Eloy – Performance

My second attempt at posting on this blog will take my audience to a different genre of rock, a different country, and a different decade. I decided to go a completely different direction, focusing on a once-popular rock band from Germany in the 70’s named Eloy.

Germany, in my opinion, has brought to the music scene a great genre of rock known as Krautrock. Coined as a stereotypical name for bands from Germany in the 60’s and 70’s, Krautrock consists of experimental bands that range in styles from electric avant-garde, psychedelic rock, jazz, and synth rock. Bands like Can and the Scorpions can be classified in this genre, and have brought a new flavor of rock to the United States, still influencing many bands today like The Mars Volta, Queens of the Stone Age, and Radiohead.

Eloy, named after the creatures the Time Traveller interacts with in the book “The Time Machine,” is a project brought together by singer/guitarist Frank Bornemann. Through many decades and albums, Eloy has experienced many line-up changes, with Bornemann as its anchor. The 70’s yielded their best work based on album sales, including their hit album “Ocean,” one of my personal favorite albums of that era.

Instead of reviewing their album “Ocean”, I would like to review their 1983 release “Performance.”

Why “Performance” you ask? I’ll tell you why. As many bands from the 60’s and 70’s entered the 80’s, some had a difficult time adjusting to the unique music trends that were beginning. From synth rock to new wave, many rock bands were forced to adjust their sound to their differing audience. Every older rock band I can think of experienced this change simultaneously: Rush, Scorpions, Yes, Pink Floyd, and the list goes on. Unlike those that have failed, Eloy is one of those bands that survived the transition.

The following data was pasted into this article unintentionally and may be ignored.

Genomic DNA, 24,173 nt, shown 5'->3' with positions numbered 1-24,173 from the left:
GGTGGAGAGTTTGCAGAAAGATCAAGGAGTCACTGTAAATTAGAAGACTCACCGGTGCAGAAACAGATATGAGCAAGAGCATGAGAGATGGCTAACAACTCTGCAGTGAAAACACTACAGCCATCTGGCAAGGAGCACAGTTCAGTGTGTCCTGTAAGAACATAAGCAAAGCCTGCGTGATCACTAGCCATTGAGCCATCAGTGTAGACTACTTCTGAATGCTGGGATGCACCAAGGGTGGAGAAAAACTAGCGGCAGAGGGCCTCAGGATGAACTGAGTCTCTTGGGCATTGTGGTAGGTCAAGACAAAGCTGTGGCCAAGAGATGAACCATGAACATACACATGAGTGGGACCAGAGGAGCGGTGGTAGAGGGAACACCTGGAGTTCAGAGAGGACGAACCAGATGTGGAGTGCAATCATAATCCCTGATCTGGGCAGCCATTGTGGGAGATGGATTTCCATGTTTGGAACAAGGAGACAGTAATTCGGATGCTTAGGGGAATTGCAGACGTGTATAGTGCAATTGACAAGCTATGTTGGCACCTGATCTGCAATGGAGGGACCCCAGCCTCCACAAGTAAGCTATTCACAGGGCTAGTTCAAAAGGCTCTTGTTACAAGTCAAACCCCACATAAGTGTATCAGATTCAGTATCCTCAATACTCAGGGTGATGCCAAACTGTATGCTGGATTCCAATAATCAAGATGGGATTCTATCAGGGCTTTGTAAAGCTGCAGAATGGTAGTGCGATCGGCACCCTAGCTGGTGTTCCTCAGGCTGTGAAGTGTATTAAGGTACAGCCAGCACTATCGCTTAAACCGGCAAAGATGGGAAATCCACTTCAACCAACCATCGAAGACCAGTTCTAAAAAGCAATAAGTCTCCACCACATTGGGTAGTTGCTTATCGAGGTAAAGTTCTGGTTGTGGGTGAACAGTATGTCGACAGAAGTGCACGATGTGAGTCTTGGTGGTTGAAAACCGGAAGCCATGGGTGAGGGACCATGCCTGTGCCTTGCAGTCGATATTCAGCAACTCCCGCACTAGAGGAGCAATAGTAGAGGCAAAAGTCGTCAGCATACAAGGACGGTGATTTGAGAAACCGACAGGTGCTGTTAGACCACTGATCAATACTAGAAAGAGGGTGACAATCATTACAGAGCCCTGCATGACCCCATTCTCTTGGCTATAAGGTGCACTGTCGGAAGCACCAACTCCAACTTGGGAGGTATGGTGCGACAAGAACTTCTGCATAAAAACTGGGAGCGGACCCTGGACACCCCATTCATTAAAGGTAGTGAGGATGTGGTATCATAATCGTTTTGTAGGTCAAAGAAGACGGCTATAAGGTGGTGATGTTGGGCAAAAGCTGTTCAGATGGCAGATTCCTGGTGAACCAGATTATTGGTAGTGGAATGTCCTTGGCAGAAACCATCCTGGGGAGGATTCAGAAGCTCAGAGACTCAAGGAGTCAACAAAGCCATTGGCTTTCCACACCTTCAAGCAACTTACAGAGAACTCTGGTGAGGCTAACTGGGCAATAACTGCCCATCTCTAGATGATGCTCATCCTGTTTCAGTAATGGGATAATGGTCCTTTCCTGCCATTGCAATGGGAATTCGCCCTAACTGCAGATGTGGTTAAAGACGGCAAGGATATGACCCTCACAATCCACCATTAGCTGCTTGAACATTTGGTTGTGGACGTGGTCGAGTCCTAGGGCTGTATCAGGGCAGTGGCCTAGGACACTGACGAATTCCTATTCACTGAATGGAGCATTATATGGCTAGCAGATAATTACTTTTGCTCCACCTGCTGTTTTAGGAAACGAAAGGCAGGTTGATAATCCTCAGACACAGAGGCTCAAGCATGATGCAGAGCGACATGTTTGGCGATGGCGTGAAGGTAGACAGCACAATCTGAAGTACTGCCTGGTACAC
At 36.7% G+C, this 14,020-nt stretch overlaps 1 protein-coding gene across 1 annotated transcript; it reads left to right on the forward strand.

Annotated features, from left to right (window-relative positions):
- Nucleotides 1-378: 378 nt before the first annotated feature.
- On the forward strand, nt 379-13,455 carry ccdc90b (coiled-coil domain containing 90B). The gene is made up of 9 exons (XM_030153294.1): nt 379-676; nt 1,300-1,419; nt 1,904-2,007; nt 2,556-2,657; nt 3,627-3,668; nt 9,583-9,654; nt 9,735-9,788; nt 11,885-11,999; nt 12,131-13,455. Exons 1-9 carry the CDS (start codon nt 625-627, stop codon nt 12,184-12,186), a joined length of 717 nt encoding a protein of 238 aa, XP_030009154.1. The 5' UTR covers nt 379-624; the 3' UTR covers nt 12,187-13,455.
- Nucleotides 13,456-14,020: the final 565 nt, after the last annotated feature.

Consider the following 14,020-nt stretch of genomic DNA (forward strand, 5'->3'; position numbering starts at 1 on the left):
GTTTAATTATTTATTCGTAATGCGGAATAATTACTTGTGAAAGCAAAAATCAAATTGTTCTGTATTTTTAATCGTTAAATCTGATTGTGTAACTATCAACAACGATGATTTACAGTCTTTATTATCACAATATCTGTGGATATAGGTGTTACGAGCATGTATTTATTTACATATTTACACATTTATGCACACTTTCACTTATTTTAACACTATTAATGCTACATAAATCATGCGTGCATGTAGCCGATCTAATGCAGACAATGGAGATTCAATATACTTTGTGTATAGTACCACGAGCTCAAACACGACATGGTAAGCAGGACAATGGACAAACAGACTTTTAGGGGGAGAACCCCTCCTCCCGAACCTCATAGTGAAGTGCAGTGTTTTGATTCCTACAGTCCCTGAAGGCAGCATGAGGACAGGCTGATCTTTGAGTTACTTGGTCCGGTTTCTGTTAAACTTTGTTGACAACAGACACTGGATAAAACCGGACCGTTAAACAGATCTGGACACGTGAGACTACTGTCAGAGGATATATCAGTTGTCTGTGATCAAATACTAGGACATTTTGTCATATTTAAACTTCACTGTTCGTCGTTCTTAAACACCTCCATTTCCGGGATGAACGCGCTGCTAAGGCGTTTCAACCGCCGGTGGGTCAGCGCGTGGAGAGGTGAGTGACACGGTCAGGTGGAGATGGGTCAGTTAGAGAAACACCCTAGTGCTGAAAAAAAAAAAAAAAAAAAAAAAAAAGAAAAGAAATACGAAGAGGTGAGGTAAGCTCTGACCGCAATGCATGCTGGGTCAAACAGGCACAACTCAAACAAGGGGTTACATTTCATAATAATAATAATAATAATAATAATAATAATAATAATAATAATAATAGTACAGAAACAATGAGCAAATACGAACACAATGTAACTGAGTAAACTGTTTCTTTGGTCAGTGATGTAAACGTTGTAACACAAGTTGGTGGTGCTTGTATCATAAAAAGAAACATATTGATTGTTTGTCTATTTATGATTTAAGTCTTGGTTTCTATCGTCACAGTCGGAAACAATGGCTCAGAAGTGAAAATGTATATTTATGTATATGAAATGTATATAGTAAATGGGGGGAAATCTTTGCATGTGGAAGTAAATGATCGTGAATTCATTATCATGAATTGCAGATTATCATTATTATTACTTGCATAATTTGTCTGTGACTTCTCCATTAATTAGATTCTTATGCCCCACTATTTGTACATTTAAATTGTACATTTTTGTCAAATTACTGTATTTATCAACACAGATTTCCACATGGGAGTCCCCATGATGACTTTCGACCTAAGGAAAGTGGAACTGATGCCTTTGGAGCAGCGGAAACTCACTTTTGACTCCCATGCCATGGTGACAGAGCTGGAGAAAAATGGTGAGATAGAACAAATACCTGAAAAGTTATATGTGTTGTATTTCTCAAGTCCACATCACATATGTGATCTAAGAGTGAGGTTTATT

Using a wide variety of synthesizers and sound manipulation, “Performance” is a masterpiece of early 80’s rock. Songs like “Heartbeat” and “In Disguise” use an overwhelming use of cliché 80’s sound, while songs like “Shadow and Light” and “A Broken Frame” give a nod to their prior work from the previous decade. Comparing them to a more rock version of Duran Duran, I love to listen to the variety of guitar styles throughout the album, to the combination of tom toms and cymbals on the drum set, and especially to the futuristic and melodic sounds produced by the keyboard. Over the length of each song, the keyboard gives an added and unique element to each song like different types of icing on a cake.

Eloy - Performance

The greatest thing about “Performance”? The surprising bass guitar that grooves throughout the album. Not many bassists grab my attention when listening to my rock music library. Klaus-Peter Matziol, Eloy’s bassist from 1976 until today, has to be one of the most under-rated bassists in early rock history. The first time I listened to this album was after many listens from their more commercially successful 70’s albums. After only hearing each of their 80’s albums once and downplaying them altogether, it took a second attempt of sitting and actually listening to their music to pick up the bass guitar. Klaus-Peter’s bass lines grabbed me from early on in the album, and dominate in songs like “Mirador” and “Heartbeat”. As the saying goes, you’re only as strong as your weakest link. As many will criticize the bass guitar on the whole, one cannot claim Klaus-Peter Matziol to be the weakest link in this album.

I highly recommend this album to lovers of synth rock, new wave, and 80’s music in general. If you are a fan of this style of rock, I suggest you also listen to Eloy’s previous albums “Time to Turn” and “Planets”.

Check out this Youtube video of the song “Heartbeat”!

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